SALES STATS AND FOR RESTAURANT REVIEW ENTRY FORM
217 Humberside Avenue - SoldDetails
19 Wanda Road - SoldDetails
272 High Park Avenue - SoldDetails
55 Fairview Avenue - SoldDetails
8 Ridley Gardens - SoldDetails
706 Indian Road - SoldDetails
The HIGH PARK neighbourhood contains a wealth of history. The area north of Bloor Street was formerly part of the Town of West Toronto Junction, which was annexed by the City of Toronto in 1909. The High Park property south of Bloor Street was purchased in 1836 by John Howard, Toronto's first surveyor. Howard named his estate High Park because of its magnificent view of Lake Ontario. He became a great benefactor to the City when he gave it his vast estate and his home, Colborne Lodge, in 1873.
In 1873 Howard deeded his beloved High Park estate to the City of Toronto. John Howard's former residence Colborne Lodge, is still situated on its original site in High Park, where it is now a museum. The High Park neighbourhood's highly regarded schools, including Humberside Collegiate, attract many families with school age children to this neighbourhood.
The topography of High Park features gently rolling hills, winding streets, and towering oak trees that enchant and delight all those who live here. This theme of natural beauty is anchored by High Park, which adds incalculable value to the homes for at least half a dozen blocks in every direction. The city's largest cultivated green space, the Park includes 399 acres of picnic grounds, playgrounds, flower gardens, Grenadier pond, animal paddocks, restaurant, and many other diversions, making it one of Toronto's largest and most popular parks. High Park's sports facilities include tennis, baseball, soccer, lawn bowling, swimming, and skating, as well as walking, jogging and cycling paths found throughout the park.
Other parks easily accessible to neighbourhood residents include:
High Park's winding tree-lined streets are lined with impressive Victorian, Edwardian, and Tudor-style homes. These captivating houses were built largely during the late 1800's and early 1900's, and some have been divided into multiple-family dwellings.
A great place to raise children, acclaimed public schools in the district include:
- Keele St. Jr & City Community Centre School
- Indian Road Crescent Jr. School
- Annette St. Jr. & Sr. School
- Perth Avenue Jr. School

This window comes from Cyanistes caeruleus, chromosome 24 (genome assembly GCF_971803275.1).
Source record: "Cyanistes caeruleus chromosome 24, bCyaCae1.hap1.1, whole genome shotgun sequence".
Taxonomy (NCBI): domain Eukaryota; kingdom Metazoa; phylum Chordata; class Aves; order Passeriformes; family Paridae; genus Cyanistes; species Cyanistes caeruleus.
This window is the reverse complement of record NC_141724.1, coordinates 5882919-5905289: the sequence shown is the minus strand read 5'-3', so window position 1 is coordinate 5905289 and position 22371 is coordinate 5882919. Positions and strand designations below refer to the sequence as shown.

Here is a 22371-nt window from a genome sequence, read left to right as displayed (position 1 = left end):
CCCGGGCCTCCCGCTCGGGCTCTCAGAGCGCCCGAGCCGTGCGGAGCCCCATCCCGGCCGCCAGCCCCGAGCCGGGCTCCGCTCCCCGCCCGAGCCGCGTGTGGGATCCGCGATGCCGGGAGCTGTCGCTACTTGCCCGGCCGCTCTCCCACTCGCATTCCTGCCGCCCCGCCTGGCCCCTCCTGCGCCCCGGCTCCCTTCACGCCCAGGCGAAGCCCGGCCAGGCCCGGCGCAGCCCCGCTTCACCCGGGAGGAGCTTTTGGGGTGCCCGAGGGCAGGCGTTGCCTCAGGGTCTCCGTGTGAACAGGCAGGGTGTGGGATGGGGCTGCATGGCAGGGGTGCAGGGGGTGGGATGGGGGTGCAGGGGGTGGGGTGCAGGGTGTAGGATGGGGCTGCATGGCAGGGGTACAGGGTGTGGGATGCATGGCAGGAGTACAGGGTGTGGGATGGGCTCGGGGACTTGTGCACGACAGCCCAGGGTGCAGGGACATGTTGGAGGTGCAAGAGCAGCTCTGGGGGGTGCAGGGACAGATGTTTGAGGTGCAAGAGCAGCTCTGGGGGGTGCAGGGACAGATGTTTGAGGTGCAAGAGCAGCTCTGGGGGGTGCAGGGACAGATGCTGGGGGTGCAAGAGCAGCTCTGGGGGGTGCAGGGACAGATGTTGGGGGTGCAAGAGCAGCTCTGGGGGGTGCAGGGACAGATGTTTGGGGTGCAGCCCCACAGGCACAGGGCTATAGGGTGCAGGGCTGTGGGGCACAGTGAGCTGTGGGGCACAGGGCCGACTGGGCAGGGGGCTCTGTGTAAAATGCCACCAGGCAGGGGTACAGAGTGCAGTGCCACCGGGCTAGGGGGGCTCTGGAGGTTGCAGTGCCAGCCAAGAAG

- Humberside Collegiate Institute
- Bloor Collegiate Institute
- Runnymede Collegiate Institute
- Western Technical-Commercial School
As well as a host of separate and private schools.
High Park's distinctive brick homes feature a variety of architectural details that vary from house to house, such as leaded and stained glass windows, lush wood trims, French doors, hardwood floors and fireplaces. A selection of condo buildings along Quebec Avenue, north of Bloor Street, include balconies, some of which feature south views that overlook High Park and Lake Ontario.
High Park is conveniently located within walking distance of 'Bloor West Village', one of Toronto's most popular shopping districts. The 'Village' is known across the City for its European bakeries, delicatessens, specialty food shops, cafes and restaurants. High Park's other major shopping area is the 'Junction Gardens', along Dundas Street West, a revitalized retail district with grocery shopping, restaurants, pubs & professional services.
The Runnymede Public Library at 2178 Bloor Street West and the High Park Public Library at 228 Roncesvalles Avenue both offer a myriad of programs for neighbourhood residents. Other easily accessible libraries include:
- Swansea Memorial, 95 Lavinia
- Annette Branch, 145 Annette
- Parkdale, 1303 Queen W
There is much to do for the whole family in High Park. Popular community/recreation centres include:
- Masaryk-Cowan Community Centre, 220 Cowan
- Parkdale Community Centre, 75 Lansdowne
- Holy Family Community Centre, 141 Close
The Bloor-Danforth subway line has three stations serving the High Park neighbourhood including the Runnymede, High Park, and Keele stations. Most residents are within walking distance of one or more of these three stations.
Motorists are approximately five minutes from the Queensway, which connects commuters to Lake Shore Boulevard and the Gardiner Expressway, and a ten-to-fifteen minute drive downtown.
The Annual Bella Memorial Dog Walk in High Park